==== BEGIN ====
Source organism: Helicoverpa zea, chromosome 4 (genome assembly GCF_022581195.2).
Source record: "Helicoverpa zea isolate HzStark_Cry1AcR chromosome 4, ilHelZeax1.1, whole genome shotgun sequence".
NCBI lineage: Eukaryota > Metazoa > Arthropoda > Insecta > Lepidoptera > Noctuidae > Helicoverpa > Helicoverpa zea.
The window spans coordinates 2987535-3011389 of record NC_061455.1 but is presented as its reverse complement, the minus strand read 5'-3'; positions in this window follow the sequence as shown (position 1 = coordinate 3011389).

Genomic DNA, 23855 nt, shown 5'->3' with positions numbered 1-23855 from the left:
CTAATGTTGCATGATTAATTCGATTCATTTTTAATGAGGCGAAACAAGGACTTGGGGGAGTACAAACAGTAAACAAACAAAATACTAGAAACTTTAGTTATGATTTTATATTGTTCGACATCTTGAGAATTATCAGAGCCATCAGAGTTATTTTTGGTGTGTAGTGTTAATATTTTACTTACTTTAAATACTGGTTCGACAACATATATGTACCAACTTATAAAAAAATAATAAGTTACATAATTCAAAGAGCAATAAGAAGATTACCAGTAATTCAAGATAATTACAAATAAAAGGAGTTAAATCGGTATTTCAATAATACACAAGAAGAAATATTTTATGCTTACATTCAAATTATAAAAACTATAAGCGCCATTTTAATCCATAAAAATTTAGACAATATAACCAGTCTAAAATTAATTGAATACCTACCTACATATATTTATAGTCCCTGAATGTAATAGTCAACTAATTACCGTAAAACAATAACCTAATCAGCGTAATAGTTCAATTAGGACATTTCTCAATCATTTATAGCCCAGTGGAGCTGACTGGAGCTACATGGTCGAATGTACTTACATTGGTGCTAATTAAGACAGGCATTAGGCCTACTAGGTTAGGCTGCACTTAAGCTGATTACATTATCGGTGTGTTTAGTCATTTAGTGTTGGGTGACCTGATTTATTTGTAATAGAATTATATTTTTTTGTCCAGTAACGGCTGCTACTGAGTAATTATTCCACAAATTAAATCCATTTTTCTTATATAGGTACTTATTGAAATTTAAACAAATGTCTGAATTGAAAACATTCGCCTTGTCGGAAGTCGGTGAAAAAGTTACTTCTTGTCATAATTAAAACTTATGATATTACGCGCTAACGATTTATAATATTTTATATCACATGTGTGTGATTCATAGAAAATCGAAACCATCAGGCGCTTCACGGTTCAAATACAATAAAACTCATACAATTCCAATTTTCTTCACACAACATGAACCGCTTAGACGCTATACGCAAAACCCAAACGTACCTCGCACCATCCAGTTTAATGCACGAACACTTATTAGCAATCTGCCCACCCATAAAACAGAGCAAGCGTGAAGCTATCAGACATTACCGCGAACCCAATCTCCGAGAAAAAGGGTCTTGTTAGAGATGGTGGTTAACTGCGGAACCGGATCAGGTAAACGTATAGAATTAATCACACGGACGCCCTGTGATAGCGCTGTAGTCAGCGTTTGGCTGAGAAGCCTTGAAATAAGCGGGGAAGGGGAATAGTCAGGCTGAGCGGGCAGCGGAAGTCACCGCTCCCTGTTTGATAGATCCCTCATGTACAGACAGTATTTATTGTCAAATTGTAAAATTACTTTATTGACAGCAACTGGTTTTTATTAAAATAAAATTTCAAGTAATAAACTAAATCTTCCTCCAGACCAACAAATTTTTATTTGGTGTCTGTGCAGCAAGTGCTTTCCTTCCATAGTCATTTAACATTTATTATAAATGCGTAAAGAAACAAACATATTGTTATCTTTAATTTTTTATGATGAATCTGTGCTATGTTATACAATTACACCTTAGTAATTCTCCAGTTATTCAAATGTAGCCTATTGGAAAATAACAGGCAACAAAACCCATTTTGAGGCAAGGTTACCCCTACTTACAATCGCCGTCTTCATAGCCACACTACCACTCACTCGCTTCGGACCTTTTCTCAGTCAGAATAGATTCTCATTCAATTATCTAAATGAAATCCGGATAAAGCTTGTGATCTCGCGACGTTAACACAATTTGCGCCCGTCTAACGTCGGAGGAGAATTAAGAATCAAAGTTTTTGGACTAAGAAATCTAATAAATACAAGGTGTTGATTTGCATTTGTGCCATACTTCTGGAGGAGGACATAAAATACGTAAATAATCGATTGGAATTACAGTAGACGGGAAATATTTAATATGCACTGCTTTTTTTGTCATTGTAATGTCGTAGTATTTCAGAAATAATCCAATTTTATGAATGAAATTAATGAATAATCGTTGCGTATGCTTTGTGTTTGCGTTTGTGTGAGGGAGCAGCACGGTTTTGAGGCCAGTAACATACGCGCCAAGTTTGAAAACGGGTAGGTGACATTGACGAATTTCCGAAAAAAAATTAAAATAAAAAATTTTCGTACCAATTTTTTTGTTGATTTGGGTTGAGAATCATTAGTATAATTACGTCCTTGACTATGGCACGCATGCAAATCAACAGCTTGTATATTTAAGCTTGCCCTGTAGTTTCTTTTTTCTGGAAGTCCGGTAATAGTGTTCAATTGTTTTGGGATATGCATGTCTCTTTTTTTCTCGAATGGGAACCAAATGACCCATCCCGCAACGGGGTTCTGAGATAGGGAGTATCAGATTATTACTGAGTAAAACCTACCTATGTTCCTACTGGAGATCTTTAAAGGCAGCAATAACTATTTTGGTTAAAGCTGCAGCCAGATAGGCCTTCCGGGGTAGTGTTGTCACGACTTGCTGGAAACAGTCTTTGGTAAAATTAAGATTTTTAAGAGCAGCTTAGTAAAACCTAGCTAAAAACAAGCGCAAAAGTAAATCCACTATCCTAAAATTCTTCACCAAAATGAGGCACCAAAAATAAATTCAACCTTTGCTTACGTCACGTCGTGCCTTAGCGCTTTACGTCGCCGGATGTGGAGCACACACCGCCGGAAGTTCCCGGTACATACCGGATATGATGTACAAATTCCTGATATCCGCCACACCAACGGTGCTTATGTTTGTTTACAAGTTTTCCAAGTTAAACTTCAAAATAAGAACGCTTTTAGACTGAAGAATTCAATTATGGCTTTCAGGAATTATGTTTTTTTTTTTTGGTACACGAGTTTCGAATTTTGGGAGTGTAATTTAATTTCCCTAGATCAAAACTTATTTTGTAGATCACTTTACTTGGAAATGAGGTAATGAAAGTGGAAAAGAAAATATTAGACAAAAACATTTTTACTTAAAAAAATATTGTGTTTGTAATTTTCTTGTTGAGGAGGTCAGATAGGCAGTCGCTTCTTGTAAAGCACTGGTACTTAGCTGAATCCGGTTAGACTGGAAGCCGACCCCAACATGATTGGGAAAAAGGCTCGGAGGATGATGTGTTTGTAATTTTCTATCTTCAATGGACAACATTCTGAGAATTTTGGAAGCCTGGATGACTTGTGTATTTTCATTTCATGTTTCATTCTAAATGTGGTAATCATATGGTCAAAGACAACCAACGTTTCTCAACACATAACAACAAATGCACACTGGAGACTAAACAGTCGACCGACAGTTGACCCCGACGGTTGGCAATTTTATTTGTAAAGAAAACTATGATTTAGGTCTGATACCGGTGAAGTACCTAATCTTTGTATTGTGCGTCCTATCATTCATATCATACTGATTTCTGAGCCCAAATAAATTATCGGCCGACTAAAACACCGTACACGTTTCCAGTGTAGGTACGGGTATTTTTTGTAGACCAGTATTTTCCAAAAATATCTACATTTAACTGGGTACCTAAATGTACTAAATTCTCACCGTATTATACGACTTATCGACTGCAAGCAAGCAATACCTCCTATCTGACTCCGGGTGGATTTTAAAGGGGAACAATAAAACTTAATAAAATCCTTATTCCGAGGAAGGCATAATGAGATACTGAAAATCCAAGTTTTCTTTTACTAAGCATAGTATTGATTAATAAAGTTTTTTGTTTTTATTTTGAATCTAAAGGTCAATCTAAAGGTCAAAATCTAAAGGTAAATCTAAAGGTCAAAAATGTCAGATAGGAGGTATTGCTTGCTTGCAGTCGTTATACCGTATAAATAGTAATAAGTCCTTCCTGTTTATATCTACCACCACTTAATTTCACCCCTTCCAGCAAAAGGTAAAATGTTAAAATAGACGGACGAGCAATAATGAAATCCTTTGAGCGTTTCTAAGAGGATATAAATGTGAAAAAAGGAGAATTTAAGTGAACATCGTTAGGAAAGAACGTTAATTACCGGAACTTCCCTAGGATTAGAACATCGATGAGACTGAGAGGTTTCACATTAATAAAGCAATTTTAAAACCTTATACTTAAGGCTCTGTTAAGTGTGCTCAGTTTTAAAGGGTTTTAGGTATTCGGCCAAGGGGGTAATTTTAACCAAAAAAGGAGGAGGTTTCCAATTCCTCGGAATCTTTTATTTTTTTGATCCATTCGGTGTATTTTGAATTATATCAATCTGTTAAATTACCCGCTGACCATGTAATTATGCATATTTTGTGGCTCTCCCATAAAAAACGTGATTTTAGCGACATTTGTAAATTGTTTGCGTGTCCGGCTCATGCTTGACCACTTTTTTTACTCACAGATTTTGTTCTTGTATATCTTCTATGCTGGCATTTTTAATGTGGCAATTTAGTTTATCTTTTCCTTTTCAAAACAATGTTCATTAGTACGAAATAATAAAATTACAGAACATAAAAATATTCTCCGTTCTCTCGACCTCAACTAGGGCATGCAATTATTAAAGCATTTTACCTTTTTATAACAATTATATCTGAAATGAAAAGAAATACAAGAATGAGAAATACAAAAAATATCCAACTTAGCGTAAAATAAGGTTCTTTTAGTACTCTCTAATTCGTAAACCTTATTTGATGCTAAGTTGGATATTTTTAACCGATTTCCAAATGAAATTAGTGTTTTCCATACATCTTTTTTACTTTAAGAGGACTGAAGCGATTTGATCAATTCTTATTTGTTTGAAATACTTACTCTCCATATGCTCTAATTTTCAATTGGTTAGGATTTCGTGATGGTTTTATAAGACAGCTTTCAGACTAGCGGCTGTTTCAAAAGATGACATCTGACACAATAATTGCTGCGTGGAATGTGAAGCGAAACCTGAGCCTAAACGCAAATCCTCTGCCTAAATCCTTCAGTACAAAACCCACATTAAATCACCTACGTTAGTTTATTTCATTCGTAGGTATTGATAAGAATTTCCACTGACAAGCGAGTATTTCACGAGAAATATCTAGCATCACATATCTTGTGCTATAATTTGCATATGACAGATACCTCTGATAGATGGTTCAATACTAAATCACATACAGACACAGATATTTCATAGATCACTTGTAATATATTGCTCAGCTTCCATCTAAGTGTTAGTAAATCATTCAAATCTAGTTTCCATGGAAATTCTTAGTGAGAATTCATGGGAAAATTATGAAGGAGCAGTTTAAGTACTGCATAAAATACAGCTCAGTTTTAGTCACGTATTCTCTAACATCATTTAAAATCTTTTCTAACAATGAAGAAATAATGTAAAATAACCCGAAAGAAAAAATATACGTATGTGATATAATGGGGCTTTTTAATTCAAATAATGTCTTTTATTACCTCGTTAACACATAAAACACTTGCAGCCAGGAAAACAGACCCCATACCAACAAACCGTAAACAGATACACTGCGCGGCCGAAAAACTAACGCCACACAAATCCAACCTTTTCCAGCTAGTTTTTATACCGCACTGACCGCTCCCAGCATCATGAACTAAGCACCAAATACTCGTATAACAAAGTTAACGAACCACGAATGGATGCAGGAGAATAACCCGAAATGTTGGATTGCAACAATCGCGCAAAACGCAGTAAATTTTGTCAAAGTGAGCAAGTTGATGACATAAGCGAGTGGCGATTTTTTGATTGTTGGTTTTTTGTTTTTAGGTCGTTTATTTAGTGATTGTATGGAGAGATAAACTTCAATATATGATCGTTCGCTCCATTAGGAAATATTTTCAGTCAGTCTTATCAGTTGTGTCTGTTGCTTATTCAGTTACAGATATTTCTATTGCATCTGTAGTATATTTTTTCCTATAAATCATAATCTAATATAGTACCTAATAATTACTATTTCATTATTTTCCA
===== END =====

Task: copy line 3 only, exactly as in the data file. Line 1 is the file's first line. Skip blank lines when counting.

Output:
NCBI lineage: Eukaryota > Metazoa > Arthropoda > Insecta > Lepidoptera > Noctuidae > Helicoverpa > Helicoverpa zea.